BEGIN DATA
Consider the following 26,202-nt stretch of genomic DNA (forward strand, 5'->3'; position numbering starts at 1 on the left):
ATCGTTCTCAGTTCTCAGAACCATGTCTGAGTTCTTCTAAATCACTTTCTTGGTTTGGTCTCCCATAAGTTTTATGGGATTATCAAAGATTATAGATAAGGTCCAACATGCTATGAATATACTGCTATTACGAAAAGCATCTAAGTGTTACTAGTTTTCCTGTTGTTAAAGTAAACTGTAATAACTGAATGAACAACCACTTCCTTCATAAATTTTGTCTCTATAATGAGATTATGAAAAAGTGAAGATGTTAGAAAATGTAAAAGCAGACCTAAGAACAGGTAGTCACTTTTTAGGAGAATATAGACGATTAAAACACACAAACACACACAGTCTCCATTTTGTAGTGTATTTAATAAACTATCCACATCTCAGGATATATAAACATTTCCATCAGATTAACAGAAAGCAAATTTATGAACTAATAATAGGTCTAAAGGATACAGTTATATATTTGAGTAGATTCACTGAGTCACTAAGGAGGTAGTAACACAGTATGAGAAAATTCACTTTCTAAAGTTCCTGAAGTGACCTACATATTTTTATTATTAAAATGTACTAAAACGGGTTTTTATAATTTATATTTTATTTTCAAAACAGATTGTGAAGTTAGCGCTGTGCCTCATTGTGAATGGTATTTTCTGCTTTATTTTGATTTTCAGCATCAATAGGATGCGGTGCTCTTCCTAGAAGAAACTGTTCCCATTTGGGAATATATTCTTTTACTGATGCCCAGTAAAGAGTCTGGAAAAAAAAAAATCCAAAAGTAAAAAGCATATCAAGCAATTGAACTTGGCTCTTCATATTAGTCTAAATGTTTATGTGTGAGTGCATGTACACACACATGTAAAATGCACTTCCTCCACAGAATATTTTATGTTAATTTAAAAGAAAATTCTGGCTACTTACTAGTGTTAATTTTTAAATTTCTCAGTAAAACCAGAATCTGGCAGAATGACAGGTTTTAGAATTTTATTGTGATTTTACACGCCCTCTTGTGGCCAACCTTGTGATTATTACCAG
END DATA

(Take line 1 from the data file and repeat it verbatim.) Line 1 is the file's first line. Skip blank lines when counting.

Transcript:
Consider the following 26,202-nt stretch of genomic DNA (forward strand, 5'->3'; position numbering starts at 1 on the left):